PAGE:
O vere beáta nox, quæ sola méruit scire tempus et horam, in qua Christus ab ínferis resurréxit ! Hæc nox est, de qua scriptum est : Et nox sicut dies illuminábitur : Et nox illuminátio mea in delíciis meis...

O vere beáta nox, quæ exspoliávit Ægyptios, ditávit Hebræos ! Nox, in qua terrénis cæléstia, humánis divína jungúntur.

Orámus ergo te, Dómine ; ut Céreus iste in honórem tui nóminis consecrátus, ad noctis hujus calíginem destruéndam, indefíciens persevéret. Et in odórem suavitátis accéptus, supérnis lumináribus misceátur.

Flammas ejus lúcifer matutínus invéniat. Ille, inquam, lúcifer, qui nescit occásum. Ille, qui regréssus ab ínferis, humáno géneri serénus illúxit.  

Such a beautiful artefact of our Christian civilisation, sadly replaced in so many places by the pedestrian vernacular versions (although the English one isn't as terrible now as was the original ICEL one-- in use up to... 2011, I think-- in use at the Vigil when I was received in 1976).

I believe M de Villiers sang all four lessons himself-- after all the wrong notes and squeaking yesterday, ahem, I might understand why (although yesterday's imperfections didn't have anything to do in fact with his lesson-chanting today, I'm sure).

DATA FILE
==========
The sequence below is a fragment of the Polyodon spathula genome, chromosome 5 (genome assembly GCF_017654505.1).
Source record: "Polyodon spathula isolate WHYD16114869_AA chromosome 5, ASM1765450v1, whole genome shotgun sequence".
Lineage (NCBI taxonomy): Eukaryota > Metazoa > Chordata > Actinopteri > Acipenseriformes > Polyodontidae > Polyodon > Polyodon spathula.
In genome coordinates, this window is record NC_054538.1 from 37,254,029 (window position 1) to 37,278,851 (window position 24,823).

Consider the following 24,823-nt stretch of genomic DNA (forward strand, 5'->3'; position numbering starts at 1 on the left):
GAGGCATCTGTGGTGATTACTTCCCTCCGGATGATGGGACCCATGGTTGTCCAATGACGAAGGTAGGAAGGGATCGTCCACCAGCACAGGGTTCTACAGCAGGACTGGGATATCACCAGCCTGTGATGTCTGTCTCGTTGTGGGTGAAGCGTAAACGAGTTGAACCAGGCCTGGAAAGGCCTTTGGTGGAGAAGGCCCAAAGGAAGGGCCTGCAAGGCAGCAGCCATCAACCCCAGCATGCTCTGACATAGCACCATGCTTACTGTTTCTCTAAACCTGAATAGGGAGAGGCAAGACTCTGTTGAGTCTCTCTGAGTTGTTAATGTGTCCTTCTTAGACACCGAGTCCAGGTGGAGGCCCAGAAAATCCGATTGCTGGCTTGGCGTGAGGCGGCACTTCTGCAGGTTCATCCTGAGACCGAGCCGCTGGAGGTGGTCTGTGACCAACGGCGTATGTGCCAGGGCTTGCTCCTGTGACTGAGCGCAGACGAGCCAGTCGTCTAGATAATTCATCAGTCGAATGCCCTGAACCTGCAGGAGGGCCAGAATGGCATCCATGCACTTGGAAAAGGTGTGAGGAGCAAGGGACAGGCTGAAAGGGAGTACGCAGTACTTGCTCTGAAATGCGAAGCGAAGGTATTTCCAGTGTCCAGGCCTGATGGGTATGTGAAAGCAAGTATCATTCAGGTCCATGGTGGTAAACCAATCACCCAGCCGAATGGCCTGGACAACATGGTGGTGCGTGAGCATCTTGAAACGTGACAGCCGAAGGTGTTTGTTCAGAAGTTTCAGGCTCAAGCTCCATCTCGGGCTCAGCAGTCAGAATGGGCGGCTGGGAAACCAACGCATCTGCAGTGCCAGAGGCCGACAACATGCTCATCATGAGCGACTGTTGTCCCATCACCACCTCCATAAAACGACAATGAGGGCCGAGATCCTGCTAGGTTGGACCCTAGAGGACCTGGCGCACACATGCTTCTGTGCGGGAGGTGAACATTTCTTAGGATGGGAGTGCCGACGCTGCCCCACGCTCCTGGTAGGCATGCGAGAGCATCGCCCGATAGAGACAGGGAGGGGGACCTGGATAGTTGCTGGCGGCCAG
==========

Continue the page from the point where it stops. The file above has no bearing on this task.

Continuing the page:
The font blessed, now the baptisms are done; two this year. There was a 'bumper crop' (so to say, ahem) last year. One doesn't know of course how many baptisms are to be done in the Pauline Rite Vigil that follows this. The Litanies are being sung. The ministers' prostration done, the altar is being prepared for the Mass. Charles Gounod's Messe brève Aux Chapelles is sung, without the Agnus Dei (which isn't included in the Paschal Vigil, nor is there a proper antiphona ad offertorium).